MIAMI — Sen. Marco Rubio earned his place in Washington as an outsider, but for voters in this year’s Republican presidential primary, he ended up becoming too closely associated with the capital city.
Mr. Rubio’s presidential campaign, which soared and dipped over the past year, suffered a fatal blow Tuesday when he was dealt a crushing defeat in his home state at the hands of national front-runner Donald Trump.
“While we are on the right side, this year we will not be on the winning side,” Mr. Rubio said as he conceded defeat and suspended his campaign.
At one time the top second-choice pick for Republican voters, Mr. Rubio outlasted a fellow Floridian, former Gov. Jeb Bush, won contests in Minnesota, Puerto Rico and the District of Columbia, and posted impressive second-place finishes in South Carolina and Georgia.
But each time he seemed to catch momentum, he stumbled — first at the hands of New Jersey Gov. Chris Christie in a debate ahead of New Hampshire’s primary, and then when he got into a bizarre and crude fight with Mr. Trump in recent weeks.
He hoped for salvation in Florida, but the voters who know him best and sent him to the Senate in 2010 as the spear tip of the tea party movement, turned against him.
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“I didn’t think he had it in him to be president,” said Gary Hollett, a Republican who voted to send Mr. Rubio to the Senate but ended up casting his ballot for Mr. Trump.
Mr. Rubio in recent days has placed blame for his difficulties on the press, saying that when he was running a substantive campaign he didn’t get any attention, but when he started the crude remarks about Mr. Trump he got more coverage.
He quickly tried to pull back from the food fight, which at its worst appeared to question Mr. Trump’s manhood. Mr. Rubio apologized but blamed Mr. Trump for forcing the conversation in that direction. The damage, though, was done.
“Rubio was pretty strong until he decided to check everybody’s package. Started making all those stupid comments. He’s done, he’s done. I wouldn’t vote for him for nothing after what he did,” said a voter in Port St. Lucie who gave his name only as Bob. “I did vote for him before, but the bottom line is Rubio just proved that he’s an idiot.”
To be sure, the senator had his supporters.
“I felt that he had the best plan,” said Al Bloomer, voting with his wife, Linda. “He was the guy with the best plan to move forward, he was open about it, he had stuff out on his website months ago. It was clear, it was cogent. To me, he was above all of the original 17.”
But Mr. Bloomer said Mr. Rubio stumbled in some of the debates — particularly one ahead of the New Hampshire primary, where New Jersey Gov. Chris Christie’s withering attack left Mr. Rubio sputtering — and the senator never recovered.
“He got beat up real bad in a couple of those debates, and he didn’t start fighting back,” Mr. Bloomer said. “He was a policy guy. He’s got ideas, plans, you know? And this is not that kind of election. You’ve got to get down in the dirt, kick a guy in the teeth, and then if he’s not dead, you shoot him when you’re done. It’s sad, but that’s the way it is. He wasn’t quick enough to draw on that.”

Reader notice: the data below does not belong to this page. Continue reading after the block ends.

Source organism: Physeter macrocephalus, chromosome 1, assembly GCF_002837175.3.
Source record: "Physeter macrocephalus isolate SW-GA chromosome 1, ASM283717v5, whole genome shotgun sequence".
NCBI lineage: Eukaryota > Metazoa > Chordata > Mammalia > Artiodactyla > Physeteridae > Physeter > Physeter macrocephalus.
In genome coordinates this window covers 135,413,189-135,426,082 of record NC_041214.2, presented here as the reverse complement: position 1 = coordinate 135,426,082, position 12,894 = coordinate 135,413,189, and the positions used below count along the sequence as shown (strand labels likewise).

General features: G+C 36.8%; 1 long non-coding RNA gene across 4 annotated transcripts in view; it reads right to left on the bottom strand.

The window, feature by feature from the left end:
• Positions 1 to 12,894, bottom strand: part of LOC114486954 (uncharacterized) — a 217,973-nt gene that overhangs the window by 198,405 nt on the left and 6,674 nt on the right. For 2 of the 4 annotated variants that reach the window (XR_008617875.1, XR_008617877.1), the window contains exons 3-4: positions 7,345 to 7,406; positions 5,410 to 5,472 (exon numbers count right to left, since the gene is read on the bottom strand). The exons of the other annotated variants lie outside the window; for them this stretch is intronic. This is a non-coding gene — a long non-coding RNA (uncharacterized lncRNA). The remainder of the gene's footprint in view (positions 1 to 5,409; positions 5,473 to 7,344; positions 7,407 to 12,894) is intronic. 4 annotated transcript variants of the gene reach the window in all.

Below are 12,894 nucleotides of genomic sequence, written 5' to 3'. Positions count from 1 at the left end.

Mr. Bloomer said he would support Mr. Rubio if the senator, who is giving up his seat at the end of this year, chooses to run for governor.
Mr. Rubio’s hopes of the governorship, though, may suffer from his performance in the presidential election.
Part of Mr. Rubio’s problem in the presidential election was that he was outflanked on the right and the left. Sen. Ted Cruz ran to his right, attacking Mr. Rubio on immigration, while a host of fellow governors stood to Mr. Rubio’s left, occupying the moderate ground.
For someone who came to Washington as the insurgent — his 2010 primary, in which he chased sitting Gov. Charlie Crist from the Republican Party, helped ignite the tea party — the change in ground beneath his feet was shocking.
“I was interested in Rubio from the beginning, but when he started flip-flopping on issues, he lost me,” said John McCalister, a Floridian who voted for Mr. Trump.
Mr. McCalister named immigration as one of Mr. Rubio’s big stumbles.
It was supposed to be one of the senator’s biggest accomplishments, proving he had the legislative heft and political pull to help shepherd a massive rewrite of immigration through Congress in 2013. President Obama was on board, as were Republican bigwigs.
But conservatives labeled the bill, which granted citizenship rights to at least 7 million illegal immigrants, an “amnesty” and said Mr. Rubio was duped by Democrats.
Voters from New Hampshire to Florida said that but for that, Mr. Rubio would have been their top choice.
Going into Tuesday, Mr. Rubio won about 18 percent of the 13 million votes cast — far behind front-runner Donald Trump’s 35 percent and Sen. Ted Cruz’s 25 percent. Just a few weeks ago, Mr. Rubio and Mr. Cruz were dead even but for Texas.
“There were too many candidates, which meant he didn’t have the chance to shine the way he could have, and there were too many missteps along the way,” said one Miami power broker, who said the bizarre and crass feud Mr. Rubio engaged in with Mr. Trump over the past month didn’t help matters.